Mortgage lenders that accept Defaults
As you are probably aware, having a default on your credit record, especially one within the last twelve months, can cause a problem when approaching lenders for a mortgage or remortgage. It may be that you have already been declined by one or two mainstream lenders, which in itself can also leave an additional black mark on your credit history, and therefore unintentionally place you in an even worse position.
High street lenders are typically cautious and often decline applications where defaults are showing on your credit report out of hand. In general they have quite narrow criteria when it comes to the type of borrowers they want to work with, and usually only accept applications from people with the cleanest of financial records and most conventional patterns of income and use of credit. This said, some providers will have products built around your circumstances, as they have realised that those with adverse credit still make up a sizable enough minority to justify extending their business to.
However, these situations are rare, and when applying for a mortgage with defaults on your records, it’s highly likely that you will need to work with one of the great number of specialist lenders now on the UK market. Many of these lenders emerged to fill the gap created by the high street lenders, catering to people who have experienced problems in the past, and are far more flexible in their approach to borrowers. The criteria around dealing with defaults will vary from lender to lender, with some even accepting defaults within the last twelve months.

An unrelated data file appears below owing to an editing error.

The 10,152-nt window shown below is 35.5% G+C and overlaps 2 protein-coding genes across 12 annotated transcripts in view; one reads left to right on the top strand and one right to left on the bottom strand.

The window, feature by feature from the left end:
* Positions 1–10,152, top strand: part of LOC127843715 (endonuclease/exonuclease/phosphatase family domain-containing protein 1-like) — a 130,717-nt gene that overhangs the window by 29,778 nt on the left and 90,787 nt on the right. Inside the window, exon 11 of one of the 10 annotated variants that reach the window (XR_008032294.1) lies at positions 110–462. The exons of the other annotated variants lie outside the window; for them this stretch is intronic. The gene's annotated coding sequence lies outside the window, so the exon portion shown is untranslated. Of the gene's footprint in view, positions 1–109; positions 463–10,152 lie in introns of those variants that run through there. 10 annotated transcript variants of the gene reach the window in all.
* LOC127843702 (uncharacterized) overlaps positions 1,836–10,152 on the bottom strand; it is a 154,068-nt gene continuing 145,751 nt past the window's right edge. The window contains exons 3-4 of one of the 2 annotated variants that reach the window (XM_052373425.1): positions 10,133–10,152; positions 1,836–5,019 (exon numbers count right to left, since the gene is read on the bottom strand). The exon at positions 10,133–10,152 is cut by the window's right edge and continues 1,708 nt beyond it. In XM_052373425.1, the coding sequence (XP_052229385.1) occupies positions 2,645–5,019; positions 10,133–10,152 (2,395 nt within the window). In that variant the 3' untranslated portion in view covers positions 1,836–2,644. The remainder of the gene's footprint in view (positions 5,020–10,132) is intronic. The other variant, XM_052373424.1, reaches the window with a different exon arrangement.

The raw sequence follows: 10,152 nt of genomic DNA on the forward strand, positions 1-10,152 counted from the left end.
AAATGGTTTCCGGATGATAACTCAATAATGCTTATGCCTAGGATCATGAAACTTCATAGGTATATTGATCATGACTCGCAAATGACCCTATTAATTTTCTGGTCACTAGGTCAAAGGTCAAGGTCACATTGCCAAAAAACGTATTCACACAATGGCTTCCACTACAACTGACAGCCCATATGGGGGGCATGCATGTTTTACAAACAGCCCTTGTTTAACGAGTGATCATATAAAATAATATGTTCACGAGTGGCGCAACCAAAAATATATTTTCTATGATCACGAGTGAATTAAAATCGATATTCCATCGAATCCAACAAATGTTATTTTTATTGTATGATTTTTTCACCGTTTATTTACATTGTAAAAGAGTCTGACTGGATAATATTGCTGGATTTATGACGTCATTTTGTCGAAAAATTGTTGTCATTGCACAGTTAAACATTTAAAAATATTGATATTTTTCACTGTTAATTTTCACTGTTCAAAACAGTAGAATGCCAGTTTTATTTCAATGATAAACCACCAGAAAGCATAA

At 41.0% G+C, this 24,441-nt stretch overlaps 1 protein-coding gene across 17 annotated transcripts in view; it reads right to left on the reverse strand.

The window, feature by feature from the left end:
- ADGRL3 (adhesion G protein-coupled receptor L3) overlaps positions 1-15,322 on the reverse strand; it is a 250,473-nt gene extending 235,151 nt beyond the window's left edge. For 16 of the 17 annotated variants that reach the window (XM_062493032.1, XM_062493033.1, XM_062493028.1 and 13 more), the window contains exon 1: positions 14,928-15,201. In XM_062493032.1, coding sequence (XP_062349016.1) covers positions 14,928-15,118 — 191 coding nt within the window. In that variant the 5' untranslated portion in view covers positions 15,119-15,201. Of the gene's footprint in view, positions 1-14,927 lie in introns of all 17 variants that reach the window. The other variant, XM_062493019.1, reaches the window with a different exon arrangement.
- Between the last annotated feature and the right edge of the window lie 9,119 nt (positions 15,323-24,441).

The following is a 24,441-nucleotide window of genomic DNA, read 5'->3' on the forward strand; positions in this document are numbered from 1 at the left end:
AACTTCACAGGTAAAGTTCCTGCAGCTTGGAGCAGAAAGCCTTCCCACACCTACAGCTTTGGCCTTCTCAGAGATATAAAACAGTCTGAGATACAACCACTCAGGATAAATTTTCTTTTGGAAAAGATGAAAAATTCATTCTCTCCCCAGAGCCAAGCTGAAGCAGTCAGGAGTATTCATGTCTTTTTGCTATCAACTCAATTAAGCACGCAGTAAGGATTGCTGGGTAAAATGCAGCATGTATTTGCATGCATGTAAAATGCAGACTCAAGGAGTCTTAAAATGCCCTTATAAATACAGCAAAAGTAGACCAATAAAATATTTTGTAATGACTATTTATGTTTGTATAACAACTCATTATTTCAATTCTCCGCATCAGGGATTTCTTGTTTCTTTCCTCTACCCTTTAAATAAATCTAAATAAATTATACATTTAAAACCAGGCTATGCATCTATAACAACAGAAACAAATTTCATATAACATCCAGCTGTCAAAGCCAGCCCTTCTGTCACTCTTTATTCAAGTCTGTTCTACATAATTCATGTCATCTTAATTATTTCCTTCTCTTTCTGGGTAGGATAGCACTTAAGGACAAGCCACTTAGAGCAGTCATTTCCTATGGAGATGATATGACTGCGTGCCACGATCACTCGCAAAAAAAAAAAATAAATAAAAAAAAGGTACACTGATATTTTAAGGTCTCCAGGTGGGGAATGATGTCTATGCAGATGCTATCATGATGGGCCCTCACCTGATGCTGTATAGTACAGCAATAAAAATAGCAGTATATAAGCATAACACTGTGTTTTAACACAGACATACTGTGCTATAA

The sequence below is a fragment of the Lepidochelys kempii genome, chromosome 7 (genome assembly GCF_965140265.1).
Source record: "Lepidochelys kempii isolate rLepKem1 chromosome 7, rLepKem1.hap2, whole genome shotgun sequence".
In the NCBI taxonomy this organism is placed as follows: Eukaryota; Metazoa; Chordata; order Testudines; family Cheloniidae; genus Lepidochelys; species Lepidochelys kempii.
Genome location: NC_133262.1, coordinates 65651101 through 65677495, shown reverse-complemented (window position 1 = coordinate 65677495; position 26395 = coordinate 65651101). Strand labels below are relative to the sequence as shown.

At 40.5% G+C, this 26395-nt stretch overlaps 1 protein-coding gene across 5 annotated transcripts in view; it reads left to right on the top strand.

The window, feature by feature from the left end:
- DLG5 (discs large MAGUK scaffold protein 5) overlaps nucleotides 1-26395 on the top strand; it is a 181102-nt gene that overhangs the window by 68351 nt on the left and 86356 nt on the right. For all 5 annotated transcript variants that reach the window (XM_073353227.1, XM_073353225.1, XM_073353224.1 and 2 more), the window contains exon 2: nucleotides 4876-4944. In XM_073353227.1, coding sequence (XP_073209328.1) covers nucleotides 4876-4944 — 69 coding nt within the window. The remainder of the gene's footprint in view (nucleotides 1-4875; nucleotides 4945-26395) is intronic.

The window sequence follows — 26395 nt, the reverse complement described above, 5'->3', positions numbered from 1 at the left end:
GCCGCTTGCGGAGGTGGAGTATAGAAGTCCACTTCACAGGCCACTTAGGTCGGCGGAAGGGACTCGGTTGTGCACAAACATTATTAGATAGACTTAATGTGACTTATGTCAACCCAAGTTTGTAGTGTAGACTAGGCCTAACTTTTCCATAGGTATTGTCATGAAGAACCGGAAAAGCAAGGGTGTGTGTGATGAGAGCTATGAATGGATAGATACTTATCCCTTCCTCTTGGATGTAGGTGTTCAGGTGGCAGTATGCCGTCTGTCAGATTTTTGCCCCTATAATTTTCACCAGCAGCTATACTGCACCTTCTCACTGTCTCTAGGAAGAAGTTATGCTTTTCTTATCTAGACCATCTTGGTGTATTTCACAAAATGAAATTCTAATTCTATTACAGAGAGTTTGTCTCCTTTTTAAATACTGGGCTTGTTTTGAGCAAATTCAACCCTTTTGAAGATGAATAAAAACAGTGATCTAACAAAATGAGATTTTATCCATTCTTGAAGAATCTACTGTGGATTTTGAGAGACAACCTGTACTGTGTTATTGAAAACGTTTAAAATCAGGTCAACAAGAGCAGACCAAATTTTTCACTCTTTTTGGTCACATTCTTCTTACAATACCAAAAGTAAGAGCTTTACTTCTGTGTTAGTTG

Specialist lenders do not advertise their services to the public and tend to only accept applications made through trusted intermediaries, such as ourselves at The Mortgage Centres. With our knowledge, familiarity and great relationships with both the high street and specialist lenders, we can give you the best chance of securing a mortgage with bad credit. Just call us for a chat today.
Bad Credit Mortgage Brokers
Unlimited specialist bad credit mortgage brokers have unlimited access to the market and interest rates from specialist lenders that you won’t find on the high street. You’ll be able to fully consider your options, get personalised mortgage advice from someone who completely understands your situation and even get assistance with your mortgage application.
Your best chance of finding a bad credit mortgage with defaults is to contact a specialist broker. At The Mortgage Centres, our team of specialists know the market inside out, and will be able to turn to exactly the right providers to get the best deals on bad credit mortgages with defaults.
Get in touch today to set up your free initial consultation with our experienced bad credit mortgage advisers and get a no-obligation quote.
Mortgages with Defaults FAQs
- Do I need to satisfy my defaults before I can have a mortgage?
- What is the maximum size default allowable?
- How do I pay off my default?
- What is a default?
- Why has the same default been registered on my account twice?
- Do you take the default balances into consideration when calculating how much I can borrow?
- Can I get a mortgage with a default?
- Are there any mortgage lenders that accept defaults?
- How bad is a default on your credit history?
- How long does a default remain on my credit file?
Defaults will stay on your credit record for six years, but the older they are, the less impact they will have on a decision. An unsatisfied default from four or five years ago will be less of an issue than a default within the past year, whether satisfied or not, but in general satisfying a default will improve your chances of getting a mortgage.
Remember that high street lenders have stringent criteria and may reject any application that reveals a default in the credit report, settled or not. But a specialist lender will be more flexible, paying more attention to your more recent credit history than historical bad credit events.